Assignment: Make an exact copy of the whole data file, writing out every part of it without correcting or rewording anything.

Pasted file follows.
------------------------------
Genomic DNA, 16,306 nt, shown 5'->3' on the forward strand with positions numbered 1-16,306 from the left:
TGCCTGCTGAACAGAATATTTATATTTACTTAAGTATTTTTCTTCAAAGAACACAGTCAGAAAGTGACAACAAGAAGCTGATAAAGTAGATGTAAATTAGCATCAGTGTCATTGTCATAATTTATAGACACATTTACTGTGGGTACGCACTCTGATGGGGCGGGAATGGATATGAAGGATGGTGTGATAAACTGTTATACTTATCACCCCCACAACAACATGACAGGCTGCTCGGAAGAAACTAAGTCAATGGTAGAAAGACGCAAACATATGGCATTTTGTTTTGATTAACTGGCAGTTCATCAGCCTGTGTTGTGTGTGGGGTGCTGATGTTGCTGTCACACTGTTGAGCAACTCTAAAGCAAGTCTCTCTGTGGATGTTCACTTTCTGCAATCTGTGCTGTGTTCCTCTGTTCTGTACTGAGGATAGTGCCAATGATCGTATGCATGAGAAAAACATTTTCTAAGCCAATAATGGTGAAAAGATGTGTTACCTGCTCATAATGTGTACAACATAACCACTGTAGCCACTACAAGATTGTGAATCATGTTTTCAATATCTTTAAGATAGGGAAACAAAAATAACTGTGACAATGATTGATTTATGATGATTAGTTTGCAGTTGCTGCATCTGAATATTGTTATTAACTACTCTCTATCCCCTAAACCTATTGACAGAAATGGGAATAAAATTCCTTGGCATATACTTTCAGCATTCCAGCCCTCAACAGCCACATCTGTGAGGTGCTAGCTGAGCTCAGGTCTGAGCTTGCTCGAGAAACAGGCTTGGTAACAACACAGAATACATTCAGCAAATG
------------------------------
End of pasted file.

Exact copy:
Genomic DNA, 16,306 nt, shown 5'->3' on the forward strand with positions numbered 1-16,306 from the left:
TGCCTGCTGAACAGAATATTTATATTTACTTAAGTATTTTTCTTCAAAGAACACAGTCAGAAAGTGACAACAAGAAGCTGATAAAGTAGATGTAAATTAGCATCAGTGTCATTGTCATAATTTATAGACACATTTACTGTGGGTACGCACTCTGATGGGGCGGGAATGGATATGAAGGATGGTGTGATAAACTGTTATACTTATCACCCCCACAACAACATGACAGGCTGCTCGGAAGAAACTAAGTCAATGGTAGAAAGACGCAAACATATGGCATTTTGTTTTGATTAACTGGCAGTTCATCAGCCTGTGTTGTGTGTGGGGTGCTGATGTTGCTGTCACACTGTTGAGCAACTCTAAAGCAAGTCTCTCTGTGGATGTTCACTTTCTGCAATCTGTGCTGTGTTCCTCTGTTCTGTACTGAGGATAGTGCCAATGATCGTATGCATGAGAAAAACATTTTCTAAGCCAATAATGGTGAAAAGATGTGTTACCTGCTCATAATGTGTACAACATAACCACTGTAGCCACTACAAGATTGTGAATCATGTTTTCAATATCTTTAAGATAGGGAAACAAAAATAACTGTGACAATGATTGATTTATGATGATTAGTTTGCAGTTGCTGCATCTGAATATTGTTATTAACTACTCTCTATCCCCTAAACCTATTGACAGAAATGGGAATAAAATTCCTTGGCATATACTTTCAGCATTCCAGCCCTCAACAGCCACATCTGTGAGGTGCTAGCTGAGCTCAGGTCTGAGCTTGCTCGAGAAACAGGCTTGGTAACAACACAGAATACATTCAGCAAATG